Derivative Trading Under The FMIA – Impact On Cross-Border Transactions

Author:Dr. Rashid Bahar
Profession:Bär & Karrer

After the Swiss parliament passed into law the Federal Act on Financial Market Infrastructures ("FMIA") on 19 June 2015, the Federal Department of Finance, the Swiss Financial Markets Authority FINMA and the Swiss National Bank opened a consultation on three ordinances implementing the FMIA. The consultation closed 2 October 2015 and we expect the FMIA together with its implementing ordinances to enter into force on 1 January 2016 subject to the phasing-in of specific obligations. This briefing expands our more general briefing on Derivative Trading under the FMIA by focusing on the impact of the FMIA on foreign financial institutions and market counterparties with a special focuses on the impact of FMIA on foreign entities.

In the wake of the Dodd-Frank Act in the United States and EMIR, MiFID II and CSDR in the European Union, the FMIA seeks, on the one hand, to put in place a dedicated regulatory framework for financial market infrastructures, a broad concept encompassing stock exchanges, multilateral trading venues and organized trading venues, central depositories, central counterparties, payment systems and trade repositories and, on the other hand, to regulate market conduct in securities and derivatives trading.

The main novelty for market participants and the focus of this client briefing will be the rules on derivatives trading. In this context, the FMIA provides for three duties:

clearing requirements: OTC derivative trades among counterparties that are not small need to be cleared through an authorized or recognized central counterparty (CCP); reporting obligations: counterparties are required to report their trades in OTC and exchange traded derivatives to a trade repository on the business day following the trade; risk mitigation obligations: non-cleared OTC derivatives are be subject to risk mitigation requirements, including requirements regarding timely confirmation, portfolio reconciliation, portfolio compression, mark-to-market valuation and margining. Furthermore, the FMIA lays the legal foundation to introduce an obligation to trade certain designated derivatives on trading platforms and to introduce position limits on commodities. These last two duties, however, will probably not enter into force before an international consensus emerges on their implementation, which does not seem likely in the immediate future.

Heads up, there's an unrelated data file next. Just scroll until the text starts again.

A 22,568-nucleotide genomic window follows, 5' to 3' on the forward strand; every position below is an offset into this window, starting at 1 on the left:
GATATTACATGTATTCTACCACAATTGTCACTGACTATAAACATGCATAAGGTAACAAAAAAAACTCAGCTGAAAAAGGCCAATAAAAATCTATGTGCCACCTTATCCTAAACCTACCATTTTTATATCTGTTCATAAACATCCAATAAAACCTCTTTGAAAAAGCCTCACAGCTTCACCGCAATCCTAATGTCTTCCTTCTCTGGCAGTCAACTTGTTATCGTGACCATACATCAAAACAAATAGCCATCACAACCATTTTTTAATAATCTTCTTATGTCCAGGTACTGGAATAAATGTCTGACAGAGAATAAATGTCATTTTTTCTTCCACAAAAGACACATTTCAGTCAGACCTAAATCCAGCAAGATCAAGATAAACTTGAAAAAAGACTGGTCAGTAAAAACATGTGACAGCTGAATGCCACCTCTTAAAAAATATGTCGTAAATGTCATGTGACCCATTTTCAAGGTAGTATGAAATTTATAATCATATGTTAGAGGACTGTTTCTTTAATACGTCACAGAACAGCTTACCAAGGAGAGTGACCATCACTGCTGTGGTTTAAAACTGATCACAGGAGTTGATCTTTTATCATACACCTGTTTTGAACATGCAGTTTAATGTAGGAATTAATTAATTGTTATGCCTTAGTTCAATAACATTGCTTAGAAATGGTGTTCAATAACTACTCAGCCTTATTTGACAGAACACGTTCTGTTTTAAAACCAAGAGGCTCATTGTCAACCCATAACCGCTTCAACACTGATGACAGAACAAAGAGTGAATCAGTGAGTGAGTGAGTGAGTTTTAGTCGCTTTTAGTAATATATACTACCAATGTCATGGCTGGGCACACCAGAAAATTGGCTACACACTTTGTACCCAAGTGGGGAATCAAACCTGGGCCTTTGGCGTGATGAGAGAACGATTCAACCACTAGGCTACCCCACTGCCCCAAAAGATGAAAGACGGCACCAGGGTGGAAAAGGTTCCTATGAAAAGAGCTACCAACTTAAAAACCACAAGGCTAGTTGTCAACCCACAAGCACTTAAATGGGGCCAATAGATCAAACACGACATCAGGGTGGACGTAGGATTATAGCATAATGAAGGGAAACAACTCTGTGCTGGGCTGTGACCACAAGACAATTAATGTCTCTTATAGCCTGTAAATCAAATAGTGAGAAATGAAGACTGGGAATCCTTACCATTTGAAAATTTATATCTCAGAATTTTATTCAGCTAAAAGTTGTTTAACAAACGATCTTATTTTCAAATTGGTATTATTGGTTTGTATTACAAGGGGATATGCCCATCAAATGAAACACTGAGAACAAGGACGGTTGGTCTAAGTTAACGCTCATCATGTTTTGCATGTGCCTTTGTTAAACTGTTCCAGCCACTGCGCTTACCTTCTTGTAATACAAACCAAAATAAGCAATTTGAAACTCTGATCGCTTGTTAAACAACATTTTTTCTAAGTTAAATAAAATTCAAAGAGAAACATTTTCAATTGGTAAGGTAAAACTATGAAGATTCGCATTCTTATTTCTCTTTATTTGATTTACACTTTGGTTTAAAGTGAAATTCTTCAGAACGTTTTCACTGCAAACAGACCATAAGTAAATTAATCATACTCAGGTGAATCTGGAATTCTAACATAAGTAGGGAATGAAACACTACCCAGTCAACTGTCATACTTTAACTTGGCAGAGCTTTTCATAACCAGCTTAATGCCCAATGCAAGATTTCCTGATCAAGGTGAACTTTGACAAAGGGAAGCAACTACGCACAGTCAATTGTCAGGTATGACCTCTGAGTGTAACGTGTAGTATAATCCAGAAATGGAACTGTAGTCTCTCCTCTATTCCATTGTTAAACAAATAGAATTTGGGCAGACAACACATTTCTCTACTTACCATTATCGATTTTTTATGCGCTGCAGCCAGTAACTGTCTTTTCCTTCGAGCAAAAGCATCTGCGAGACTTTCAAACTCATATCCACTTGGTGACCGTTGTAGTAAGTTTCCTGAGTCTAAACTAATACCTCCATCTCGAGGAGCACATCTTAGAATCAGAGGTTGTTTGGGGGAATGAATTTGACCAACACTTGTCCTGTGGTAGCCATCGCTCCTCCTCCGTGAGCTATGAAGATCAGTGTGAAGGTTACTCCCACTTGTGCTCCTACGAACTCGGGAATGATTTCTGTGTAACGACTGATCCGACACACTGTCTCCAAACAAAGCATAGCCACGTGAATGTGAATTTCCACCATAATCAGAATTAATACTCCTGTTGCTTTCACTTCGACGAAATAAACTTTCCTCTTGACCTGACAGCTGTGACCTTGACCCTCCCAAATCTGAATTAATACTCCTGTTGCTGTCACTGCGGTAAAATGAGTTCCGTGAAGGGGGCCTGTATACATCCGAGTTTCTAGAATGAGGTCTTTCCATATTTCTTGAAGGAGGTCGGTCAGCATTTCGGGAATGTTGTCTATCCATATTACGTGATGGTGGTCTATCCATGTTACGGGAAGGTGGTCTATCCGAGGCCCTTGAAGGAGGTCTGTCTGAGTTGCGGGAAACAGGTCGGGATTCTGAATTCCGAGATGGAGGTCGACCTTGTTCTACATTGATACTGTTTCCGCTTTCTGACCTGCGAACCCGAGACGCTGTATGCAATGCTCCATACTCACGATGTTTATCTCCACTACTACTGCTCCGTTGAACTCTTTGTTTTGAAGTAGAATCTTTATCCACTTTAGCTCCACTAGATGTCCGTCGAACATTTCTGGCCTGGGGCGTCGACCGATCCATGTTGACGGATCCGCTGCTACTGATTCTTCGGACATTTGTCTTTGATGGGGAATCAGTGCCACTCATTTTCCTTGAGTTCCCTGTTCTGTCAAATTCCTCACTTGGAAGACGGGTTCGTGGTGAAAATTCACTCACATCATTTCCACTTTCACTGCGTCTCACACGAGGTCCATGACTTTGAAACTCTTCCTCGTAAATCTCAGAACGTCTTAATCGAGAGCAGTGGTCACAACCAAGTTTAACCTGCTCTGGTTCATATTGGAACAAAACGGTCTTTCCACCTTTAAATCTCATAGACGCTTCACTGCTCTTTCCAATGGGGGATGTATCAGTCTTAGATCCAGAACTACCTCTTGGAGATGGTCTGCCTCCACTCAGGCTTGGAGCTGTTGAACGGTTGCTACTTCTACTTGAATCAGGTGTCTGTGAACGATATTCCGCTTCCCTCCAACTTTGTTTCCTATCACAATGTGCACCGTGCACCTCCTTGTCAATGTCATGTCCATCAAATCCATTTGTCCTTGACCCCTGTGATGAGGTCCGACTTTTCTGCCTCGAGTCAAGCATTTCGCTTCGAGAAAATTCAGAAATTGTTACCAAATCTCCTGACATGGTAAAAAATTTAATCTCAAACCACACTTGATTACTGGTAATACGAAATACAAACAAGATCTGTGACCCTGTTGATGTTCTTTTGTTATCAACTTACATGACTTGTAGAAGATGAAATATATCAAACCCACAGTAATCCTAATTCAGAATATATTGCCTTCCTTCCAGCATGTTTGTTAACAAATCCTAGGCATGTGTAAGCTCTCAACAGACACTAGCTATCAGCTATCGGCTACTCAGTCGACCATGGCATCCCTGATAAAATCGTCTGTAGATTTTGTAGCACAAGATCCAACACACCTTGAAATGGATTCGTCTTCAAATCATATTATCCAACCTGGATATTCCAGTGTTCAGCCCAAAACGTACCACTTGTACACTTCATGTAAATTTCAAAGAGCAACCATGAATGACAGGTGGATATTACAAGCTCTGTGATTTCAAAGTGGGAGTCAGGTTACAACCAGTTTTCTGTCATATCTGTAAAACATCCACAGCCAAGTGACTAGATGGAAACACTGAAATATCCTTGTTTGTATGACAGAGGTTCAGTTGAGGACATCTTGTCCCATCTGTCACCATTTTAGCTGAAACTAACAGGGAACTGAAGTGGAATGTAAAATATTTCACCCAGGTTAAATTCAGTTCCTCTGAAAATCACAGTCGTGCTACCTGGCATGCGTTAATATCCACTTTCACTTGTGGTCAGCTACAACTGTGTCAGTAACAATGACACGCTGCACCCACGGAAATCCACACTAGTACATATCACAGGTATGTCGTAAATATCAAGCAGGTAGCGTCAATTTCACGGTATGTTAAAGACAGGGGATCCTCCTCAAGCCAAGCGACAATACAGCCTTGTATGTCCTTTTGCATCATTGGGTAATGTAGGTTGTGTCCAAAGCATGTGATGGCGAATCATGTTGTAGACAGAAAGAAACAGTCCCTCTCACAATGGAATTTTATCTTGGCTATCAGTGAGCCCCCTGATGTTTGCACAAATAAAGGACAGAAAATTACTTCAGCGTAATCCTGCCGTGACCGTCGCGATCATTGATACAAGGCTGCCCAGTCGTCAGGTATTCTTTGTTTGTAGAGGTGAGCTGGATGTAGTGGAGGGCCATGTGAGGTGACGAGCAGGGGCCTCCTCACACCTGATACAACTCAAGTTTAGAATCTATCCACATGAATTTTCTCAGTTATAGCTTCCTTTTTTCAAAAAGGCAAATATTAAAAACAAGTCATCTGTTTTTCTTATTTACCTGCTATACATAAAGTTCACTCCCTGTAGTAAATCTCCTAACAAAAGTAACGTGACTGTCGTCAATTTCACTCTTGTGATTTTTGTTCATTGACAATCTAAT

As a matter of principle, the FMIA applies only to entities with a seat in Switzerland, including their foreign branches, as...

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